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Lightning talk from RubyConf 2015.

Ideas are everywhere.

Some ideas are so crazy that it would be absolutely, totally, and in
all other ways inconceivable that they could ever work. We almost
always reject these ideas out-of-hand.

Why do we reject the inconceivable ideas? Should we? What happens if we don't?

Randy Coulman

November 16, 2015

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    the 140 character summary of just about anything. But of course, that doesn't mean you understand it, or that it changed you. All it means is that you were quickly able to sort it into an appropriate category, to make a decision about where it belongs in your mental filing cabinet.” — Seth Godin http://sethgodin.typepad.com/seths_blog/2013/06/i-get-it.html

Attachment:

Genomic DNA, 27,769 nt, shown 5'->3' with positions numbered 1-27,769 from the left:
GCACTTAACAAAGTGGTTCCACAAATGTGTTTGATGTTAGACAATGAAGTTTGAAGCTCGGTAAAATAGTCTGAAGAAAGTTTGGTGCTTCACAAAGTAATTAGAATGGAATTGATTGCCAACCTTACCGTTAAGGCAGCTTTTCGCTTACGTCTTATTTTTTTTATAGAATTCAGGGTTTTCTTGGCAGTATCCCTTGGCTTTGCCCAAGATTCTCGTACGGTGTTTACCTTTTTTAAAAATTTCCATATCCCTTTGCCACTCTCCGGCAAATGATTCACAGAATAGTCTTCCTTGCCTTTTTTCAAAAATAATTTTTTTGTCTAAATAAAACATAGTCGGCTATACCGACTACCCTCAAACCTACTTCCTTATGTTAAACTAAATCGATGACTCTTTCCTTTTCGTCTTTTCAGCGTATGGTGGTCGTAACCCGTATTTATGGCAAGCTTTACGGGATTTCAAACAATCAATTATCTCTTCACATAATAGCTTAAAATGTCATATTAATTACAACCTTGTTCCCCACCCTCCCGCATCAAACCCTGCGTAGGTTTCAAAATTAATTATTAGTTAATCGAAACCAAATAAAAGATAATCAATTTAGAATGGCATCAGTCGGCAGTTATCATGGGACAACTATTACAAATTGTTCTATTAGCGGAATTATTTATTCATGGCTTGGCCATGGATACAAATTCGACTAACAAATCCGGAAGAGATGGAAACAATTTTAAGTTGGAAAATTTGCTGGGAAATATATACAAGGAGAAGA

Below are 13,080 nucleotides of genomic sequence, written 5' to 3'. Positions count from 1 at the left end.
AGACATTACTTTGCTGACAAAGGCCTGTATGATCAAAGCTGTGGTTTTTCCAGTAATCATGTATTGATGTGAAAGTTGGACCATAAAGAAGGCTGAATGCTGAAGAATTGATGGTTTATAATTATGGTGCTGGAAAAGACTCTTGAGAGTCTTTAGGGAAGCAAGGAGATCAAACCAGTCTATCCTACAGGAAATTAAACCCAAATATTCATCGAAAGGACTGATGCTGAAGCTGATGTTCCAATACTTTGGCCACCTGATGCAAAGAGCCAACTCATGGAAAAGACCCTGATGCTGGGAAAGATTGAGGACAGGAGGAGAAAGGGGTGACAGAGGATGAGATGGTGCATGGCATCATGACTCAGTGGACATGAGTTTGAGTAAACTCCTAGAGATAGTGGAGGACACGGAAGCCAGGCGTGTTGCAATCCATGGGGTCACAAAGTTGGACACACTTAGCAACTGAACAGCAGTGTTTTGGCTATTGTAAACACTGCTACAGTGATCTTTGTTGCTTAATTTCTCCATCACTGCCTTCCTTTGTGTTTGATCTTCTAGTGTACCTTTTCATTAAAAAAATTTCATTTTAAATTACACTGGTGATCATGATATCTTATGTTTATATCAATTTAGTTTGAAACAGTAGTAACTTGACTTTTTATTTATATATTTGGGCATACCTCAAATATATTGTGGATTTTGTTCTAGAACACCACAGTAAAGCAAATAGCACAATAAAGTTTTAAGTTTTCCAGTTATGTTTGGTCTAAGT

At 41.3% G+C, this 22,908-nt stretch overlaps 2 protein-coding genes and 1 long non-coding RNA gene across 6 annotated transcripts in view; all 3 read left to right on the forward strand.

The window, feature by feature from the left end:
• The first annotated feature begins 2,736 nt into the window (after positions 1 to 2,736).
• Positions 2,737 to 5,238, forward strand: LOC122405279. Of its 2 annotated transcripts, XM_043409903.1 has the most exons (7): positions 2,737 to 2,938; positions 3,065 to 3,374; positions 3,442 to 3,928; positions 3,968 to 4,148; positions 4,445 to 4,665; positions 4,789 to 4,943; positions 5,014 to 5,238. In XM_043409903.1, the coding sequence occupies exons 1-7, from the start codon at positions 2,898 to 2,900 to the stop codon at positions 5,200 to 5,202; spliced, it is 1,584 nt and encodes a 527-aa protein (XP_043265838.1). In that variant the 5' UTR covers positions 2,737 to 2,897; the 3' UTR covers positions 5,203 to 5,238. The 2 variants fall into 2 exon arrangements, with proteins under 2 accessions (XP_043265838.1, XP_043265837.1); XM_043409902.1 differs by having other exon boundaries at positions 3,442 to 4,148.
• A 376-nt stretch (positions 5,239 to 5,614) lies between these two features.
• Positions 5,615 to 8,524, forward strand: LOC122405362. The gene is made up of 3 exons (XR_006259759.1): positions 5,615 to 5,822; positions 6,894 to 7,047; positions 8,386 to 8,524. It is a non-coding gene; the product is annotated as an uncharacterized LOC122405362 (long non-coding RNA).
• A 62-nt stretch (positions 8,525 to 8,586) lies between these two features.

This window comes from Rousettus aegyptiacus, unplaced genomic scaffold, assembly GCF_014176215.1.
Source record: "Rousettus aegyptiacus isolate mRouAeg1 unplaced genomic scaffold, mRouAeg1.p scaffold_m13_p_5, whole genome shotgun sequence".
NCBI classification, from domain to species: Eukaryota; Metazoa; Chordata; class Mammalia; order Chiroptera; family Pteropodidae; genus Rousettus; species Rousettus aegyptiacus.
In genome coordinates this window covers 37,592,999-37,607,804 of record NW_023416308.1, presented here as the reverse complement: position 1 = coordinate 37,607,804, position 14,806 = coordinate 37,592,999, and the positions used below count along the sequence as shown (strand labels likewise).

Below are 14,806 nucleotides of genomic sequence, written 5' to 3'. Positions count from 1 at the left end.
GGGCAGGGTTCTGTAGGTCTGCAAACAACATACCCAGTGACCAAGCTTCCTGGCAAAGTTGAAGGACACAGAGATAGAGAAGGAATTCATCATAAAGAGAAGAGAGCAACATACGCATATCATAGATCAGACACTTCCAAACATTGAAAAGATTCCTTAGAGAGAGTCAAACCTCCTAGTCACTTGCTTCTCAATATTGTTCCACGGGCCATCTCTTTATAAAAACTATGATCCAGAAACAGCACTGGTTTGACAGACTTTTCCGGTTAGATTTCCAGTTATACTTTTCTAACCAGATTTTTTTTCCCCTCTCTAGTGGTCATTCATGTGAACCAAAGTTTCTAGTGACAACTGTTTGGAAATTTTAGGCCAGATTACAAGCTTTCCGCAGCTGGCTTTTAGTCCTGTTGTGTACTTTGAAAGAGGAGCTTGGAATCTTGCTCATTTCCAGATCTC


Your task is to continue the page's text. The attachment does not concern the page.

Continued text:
2. The real world isn't a place, it's an excuse. It's

    a justification for not trying. It has nothing to do with you. — Jason Fried & David Heinemeier Hansson From Rework
  3. The best experiences and the biggest ideas don't fit into

    a category. They change it. They don't get filed away, they transform us. — Seth Godin http://sethgodin.typepad.com/seths_blog/2013/06/i-get-it.html
  4. "This experience has made me wonder what else I recorded

    in my brain long ago that no longer applies. What a waste to go through life with negative self- assumptions that aren’t even true anymore.” — Ben Orenstein http://robots.thoughtbot.com/clear-your-mental-cache